A Guide To The 21st Century Relationship: Step 3

A Guide To The 21st Century Relationship: Step 3

Part 3 – Start with Self-Communication

Good communication starts with good self-communication. Communication with the self is a lifelong love affair.

Most people avoid communicating with themselves and go straight to someone else to validate their position. They look to others for answers to their questions, relying on someone else’s view of the world. They look for someone to reinforce what they think.

This form of validation never works.

Instead of trying to find your clone, start communication with the person who knows you better than anyone. No one knows you better than you. You are the expert of your life.

Self-communication begins when you depend on yourself for your answers and only see external stimulus as an expression of your internal process.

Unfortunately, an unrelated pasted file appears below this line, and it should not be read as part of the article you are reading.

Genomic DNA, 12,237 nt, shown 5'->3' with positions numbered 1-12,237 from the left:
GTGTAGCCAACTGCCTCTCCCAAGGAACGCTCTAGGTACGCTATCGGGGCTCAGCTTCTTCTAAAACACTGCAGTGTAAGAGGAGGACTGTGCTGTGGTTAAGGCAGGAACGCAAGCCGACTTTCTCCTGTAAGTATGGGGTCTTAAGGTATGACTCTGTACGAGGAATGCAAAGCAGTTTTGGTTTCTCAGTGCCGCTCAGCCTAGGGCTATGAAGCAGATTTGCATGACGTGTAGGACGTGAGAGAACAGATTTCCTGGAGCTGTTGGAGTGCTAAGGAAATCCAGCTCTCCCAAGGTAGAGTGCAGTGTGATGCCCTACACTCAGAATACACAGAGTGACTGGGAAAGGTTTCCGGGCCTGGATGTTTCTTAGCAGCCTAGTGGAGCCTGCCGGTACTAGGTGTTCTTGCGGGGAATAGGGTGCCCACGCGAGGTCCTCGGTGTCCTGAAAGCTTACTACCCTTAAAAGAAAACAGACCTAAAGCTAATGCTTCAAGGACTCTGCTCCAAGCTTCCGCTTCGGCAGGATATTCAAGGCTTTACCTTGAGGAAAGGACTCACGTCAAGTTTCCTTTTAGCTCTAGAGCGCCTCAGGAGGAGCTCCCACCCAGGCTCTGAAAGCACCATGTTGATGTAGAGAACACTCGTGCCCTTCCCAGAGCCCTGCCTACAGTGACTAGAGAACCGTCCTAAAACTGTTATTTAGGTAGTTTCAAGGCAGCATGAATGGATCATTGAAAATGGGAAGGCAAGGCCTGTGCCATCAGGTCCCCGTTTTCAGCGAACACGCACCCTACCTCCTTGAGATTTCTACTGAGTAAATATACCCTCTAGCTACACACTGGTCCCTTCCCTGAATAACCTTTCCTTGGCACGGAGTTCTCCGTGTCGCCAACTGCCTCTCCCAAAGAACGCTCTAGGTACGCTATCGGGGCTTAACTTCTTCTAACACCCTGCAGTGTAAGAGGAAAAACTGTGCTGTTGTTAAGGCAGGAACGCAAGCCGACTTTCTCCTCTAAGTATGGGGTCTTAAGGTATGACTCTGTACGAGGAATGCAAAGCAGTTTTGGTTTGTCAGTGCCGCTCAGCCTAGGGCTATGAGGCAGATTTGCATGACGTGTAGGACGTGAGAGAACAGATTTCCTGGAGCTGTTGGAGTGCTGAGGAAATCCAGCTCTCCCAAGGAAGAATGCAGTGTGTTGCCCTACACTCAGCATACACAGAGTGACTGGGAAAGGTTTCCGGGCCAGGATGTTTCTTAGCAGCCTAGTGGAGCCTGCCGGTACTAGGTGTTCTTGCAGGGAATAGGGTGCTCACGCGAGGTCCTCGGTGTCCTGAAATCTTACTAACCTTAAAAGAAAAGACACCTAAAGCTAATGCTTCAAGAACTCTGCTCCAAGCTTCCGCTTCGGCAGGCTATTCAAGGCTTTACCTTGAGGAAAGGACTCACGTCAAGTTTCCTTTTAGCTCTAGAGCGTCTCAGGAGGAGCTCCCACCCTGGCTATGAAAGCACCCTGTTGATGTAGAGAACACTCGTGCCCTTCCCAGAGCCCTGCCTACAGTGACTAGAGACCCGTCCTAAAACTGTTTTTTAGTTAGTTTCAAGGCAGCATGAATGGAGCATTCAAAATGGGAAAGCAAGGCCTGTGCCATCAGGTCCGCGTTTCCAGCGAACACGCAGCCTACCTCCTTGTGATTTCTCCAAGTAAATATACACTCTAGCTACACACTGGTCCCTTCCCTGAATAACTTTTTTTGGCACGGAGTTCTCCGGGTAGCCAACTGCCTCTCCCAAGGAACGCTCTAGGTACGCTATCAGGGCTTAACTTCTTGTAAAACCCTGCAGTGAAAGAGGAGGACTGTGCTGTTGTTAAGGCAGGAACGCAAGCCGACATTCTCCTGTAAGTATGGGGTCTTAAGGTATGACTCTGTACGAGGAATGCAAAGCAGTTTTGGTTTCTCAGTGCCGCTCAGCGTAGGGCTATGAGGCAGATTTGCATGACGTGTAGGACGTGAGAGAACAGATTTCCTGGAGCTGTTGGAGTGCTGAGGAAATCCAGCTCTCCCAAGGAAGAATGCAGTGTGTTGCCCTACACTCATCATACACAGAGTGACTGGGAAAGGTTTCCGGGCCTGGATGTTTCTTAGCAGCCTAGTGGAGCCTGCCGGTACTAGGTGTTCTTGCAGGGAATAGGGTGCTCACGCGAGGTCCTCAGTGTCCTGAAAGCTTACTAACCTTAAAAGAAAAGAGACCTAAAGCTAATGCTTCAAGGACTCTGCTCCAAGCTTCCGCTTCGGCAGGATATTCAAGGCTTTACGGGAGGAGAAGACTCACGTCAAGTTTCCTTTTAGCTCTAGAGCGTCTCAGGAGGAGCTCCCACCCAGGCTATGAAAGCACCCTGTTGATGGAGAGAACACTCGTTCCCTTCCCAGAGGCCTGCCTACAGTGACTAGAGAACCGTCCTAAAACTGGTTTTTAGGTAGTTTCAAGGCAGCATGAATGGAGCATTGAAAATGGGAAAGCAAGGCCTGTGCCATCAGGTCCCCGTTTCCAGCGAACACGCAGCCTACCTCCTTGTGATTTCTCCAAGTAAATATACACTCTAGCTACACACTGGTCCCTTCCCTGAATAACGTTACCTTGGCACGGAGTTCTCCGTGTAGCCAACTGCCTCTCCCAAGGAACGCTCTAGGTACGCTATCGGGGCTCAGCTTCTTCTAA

Self-communication is not self-talk.

Self-talk is an unhelpful inner dialogue that is ready to deliver the same results you have already experienced. It is created from your family and society value system, and labels your experiences as good or bad. Self-talk is easy to recognize because its voice is usually judgmental.


Self-talk can be negative or unrealistically positive in its voice. It can sound like, “What is wrong with me? I am so stupid” or “I am just too good for him.”  Self-talk originates in your past, comes through your subconscious, and plays its message in your head without your permission.

The good news is the subconscious can be re-programmed. That is the voice you began relinquishing in last week’s exercises.

Members of the groups you associate with usually hold similar opinions on reality, thereby supporting your family value system and enhancing your self-talk. You hold yourself in line by inserting into your inner dialogue the commentary of religious groups, cultural groups, political groups, charitable groups, and groups of friends.